Mumbai: State Bank of India’s (SBI’s) fiscal fourth-quarter net profit more than doubled, beating analysts’ estimates, as asset quality at the nation’s largest lender improved and it set aside less money to cover bad loans.
The rate of fresh bad-loan additions has slowed, but the bank expects provisioning to remain elevated in the current fiscal year as well.
Net profit in the March quarter jumped 122.7% to Rs2,814.8 crore. A Bloomberg poll of 20 analysts had expected the bank to post a net profit of Rs2,791 crore.
“Asset quality and loan growth positively surprised,” Siddharth Purohit, an analyst at Angel Broking Pvt. Ltd, told Bloomberg. “The earnings trajectory seems to be turning after a very rough patch.”
Gross bad loans rose 14.4% from a year ago to Rs1.12 trillion at the end of March. The bank had reported bad loans of Rs1.08 trillion three months earlier. Gross non-performing assets made up 6.9% of SBI’s loan book at the end of March, compared with 7.23% three months ago.
The bank had slippages, or fresh additions to bad loans, of Rs9,755 crore in the three months ended March, compared with Rs10,185 crore in the December quarter.
The slippage rate “appears to be slowing”, said Arundhati Bhattacharya, SBI’s chairman. The so-called watchlist of loans being closely monitored by the lender has shrunk to 1.6% of the corporate loan book compared with 2.3% three months earlier, she said.
The slower rate of bad loan additions meant that SBI had to set aside Rs11,740 crore as provisions, down 10.9% from a year ago.
Bhattacharya said the bank is carrying Rs5,910 crore as excess provision on standard loans—where the lender is anticipating some weakness—and Rs1,149 crore as a counter-cyclical provision buffer (capital reserves that banks need to build in good times; these are used only in times of economic or system-wide downturns.) Thus, SBI also had a provision coverage ratio of 65.95%, second only to Bank of Baroda among larger state-owned banks.
Despite these excess provisions, Bhattacharya said there’s going to be a “little more pain in the near term”. She expects credit costs (percentage of provisioning against the total advances) to remain “slightly elevated” in the current year as stressed asset resolution accelerates. Earlier this month, the government empowered the Reserve Bank of India to directly intervene in specific cases and resolve the Rs9.6 trillion of stressed loans in the Indian banking system.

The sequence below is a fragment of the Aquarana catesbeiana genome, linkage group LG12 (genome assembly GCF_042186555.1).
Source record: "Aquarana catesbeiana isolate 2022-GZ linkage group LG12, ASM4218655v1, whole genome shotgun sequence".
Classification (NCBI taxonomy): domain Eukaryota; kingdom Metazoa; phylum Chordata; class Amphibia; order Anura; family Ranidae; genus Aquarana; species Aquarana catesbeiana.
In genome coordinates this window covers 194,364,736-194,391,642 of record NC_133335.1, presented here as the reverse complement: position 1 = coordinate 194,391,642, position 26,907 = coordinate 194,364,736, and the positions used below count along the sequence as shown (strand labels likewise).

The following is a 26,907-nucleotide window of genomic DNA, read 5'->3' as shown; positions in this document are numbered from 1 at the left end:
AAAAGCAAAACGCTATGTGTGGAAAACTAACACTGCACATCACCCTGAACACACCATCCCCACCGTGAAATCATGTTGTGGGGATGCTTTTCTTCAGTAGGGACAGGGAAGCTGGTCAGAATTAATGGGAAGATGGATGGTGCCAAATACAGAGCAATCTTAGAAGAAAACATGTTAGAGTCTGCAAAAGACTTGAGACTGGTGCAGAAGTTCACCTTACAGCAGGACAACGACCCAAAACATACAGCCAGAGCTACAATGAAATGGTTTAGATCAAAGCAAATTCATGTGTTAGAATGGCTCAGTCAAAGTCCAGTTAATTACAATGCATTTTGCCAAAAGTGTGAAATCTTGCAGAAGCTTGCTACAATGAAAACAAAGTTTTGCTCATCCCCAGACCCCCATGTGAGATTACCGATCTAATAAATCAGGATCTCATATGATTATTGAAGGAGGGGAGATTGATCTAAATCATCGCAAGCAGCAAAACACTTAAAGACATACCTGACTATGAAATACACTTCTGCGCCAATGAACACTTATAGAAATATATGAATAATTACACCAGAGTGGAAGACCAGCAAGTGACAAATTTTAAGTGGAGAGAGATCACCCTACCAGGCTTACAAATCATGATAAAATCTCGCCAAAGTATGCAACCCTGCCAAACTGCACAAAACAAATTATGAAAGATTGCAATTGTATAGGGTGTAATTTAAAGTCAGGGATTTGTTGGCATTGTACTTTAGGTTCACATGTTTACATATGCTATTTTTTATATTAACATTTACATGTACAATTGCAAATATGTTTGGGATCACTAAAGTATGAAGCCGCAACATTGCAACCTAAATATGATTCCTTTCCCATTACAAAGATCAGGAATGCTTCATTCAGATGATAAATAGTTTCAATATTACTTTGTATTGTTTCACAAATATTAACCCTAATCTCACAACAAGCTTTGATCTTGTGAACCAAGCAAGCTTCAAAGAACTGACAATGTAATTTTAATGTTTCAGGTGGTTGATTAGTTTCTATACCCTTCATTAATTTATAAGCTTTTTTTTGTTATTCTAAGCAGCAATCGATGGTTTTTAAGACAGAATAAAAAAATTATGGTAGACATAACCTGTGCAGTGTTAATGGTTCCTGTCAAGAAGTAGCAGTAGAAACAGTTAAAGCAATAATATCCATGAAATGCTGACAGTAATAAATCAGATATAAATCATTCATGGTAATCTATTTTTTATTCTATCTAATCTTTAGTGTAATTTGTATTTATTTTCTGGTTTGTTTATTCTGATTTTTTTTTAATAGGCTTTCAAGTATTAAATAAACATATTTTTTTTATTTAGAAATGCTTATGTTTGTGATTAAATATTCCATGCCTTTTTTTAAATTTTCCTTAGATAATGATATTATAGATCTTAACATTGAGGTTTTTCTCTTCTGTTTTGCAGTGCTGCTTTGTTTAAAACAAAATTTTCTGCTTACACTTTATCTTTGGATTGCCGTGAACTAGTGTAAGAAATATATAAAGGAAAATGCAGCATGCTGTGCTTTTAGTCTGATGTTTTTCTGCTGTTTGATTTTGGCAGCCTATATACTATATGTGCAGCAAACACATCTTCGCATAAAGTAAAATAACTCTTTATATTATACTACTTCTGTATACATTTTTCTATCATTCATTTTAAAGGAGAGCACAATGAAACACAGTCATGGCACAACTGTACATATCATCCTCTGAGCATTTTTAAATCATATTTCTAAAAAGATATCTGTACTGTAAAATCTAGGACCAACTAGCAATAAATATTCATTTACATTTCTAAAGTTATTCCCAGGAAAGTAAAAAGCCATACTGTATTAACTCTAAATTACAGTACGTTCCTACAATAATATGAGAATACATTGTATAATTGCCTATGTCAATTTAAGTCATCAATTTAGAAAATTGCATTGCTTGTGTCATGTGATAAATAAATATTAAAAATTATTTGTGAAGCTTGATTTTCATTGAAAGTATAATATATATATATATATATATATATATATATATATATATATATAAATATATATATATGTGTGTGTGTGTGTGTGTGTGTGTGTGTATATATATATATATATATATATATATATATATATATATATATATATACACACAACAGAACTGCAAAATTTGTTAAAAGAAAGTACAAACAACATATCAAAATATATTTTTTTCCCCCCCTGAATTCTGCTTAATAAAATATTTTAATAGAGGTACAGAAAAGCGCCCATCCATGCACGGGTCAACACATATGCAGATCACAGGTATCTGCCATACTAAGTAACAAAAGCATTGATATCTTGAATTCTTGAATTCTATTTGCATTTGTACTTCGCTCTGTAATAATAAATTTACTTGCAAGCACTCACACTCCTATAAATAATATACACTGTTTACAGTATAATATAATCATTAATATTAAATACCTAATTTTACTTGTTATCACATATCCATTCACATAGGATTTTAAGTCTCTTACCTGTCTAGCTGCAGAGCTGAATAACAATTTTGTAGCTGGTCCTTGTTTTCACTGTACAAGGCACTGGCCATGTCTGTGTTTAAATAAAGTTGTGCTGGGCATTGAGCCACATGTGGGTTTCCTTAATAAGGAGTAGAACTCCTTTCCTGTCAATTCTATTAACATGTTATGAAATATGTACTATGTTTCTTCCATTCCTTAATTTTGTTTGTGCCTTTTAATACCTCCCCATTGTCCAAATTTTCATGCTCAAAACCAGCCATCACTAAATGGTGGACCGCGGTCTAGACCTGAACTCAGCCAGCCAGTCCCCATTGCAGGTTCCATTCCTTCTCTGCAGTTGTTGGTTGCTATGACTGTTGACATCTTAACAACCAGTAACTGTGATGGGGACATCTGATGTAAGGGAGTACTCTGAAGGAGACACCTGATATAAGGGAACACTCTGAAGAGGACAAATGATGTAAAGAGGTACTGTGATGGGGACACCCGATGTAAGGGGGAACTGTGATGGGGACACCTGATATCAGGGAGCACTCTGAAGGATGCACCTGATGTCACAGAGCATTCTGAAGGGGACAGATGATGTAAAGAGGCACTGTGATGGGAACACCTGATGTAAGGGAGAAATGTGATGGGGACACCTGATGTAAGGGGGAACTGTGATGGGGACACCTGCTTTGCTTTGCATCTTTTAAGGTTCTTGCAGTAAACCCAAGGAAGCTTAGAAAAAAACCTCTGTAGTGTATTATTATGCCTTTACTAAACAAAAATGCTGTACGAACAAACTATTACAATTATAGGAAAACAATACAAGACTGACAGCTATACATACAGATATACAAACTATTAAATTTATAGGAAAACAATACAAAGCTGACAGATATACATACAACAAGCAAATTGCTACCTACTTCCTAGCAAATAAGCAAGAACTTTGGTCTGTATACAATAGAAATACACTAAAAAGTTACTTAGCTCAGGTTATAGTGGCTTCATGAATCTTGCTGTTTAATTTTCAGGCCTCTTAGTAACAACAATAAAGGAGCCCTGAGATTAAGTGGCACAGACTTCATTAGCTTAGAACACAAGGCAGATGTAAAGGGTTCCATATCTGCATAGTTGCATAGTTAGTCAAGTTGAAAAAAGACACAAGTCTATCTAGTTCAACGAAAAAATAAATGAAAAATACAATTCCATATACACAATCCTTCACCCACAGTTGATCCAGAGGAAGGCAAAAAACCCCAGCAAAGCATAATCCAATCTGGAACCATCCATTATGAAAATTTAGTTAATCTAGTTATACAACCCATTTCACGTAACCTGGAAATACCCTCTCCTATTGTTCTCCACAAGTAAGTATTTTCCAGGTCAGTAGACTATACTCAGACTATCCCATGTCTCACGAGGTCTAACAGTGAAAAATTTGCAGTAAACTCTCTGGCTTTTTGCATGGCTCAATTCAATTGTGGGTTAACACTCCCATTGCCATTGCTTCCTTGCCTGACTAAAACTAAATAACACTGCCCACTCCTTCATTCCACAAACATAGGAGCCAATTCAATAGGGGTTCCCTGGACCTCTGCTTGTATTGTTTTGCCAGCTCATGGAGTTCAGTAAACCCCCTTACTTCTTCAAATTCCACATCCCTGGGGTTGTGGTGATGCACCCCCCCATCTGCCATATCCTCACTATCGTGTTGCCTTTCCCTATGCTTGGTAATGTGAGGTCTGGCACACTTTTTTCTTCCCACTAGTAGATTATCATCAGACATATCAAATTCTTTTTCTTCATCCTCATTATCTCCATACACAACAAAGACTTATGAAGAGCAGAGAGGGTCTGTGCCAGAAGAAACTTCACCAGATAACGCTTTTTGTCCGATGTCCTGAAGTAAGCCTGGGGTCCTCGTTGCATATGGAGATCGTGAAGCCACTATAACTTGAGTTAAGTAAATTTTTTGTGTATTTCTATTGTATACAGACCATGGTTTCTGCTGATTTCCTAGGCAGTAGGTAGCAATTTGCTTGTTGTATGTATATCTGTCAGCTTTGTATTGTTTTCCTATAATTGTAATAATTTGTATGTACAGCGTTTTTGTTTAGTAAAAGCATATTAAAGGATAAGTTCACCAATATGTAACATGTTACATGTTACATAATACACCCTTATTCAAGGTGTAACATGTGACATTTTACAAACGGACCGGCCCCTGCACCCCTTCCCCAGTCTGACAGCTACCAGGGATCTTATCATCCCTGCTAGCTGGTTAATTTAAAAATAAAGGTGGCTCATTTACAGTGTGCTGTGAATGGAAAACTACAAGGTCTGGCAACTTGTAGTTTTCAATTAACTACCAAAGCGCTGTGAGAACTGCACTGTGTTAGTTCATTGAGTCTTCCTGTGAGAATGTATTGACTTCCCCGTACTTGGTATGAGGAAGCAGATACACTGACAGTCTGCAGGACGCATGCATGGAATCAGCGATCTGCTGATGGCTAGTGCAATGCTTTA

Moreover, SBI’s stressed asset numbers will also worsen a bit when those of its five associate banks are consolidated with it. SBI merged with the five associates and Bharatiya Mahila Bank on 1 April.
“The trend of write-offs will continue for next few quarters and this can also be partly ascertained from movement in specific provision cover, which has been somewhat flat for SBI. The impact of associate banks will be negative, but more so if the loan book growth remains low” said Saswata Guha, director, Fitch Ratings.
In the March quarter, the bank’s net interest income, or the core income a bank earns by giving loans, rose 17.33% to Rs18,070.72 crore. Non-interest income declined 2.4%.
SBI will look to sell some of its strategic investments, according to Bhattacharya. She said SBI Life Insurance Co. Ltd will get listed through an initial public offering of shares this year, and that the bank will offer to sell some of its stake if UTI Asset Management also seeks a listing.
The bank’s board has already given its nod to SBI raising its stake in its credit card ventures to 74%. For this the bank has budgeted for an expenditure of Rs1,600 crore, according to Dinesh Khara, SBI’s managing director for subsidiaries. The transactions are expected to be concluded by September, he added.
Shares of SBI gained 1.72% to close at Rs 308.15 on Friday on the BSE, while the benchmark index, Sensex gained 0.1% to close at 30,464.92 points.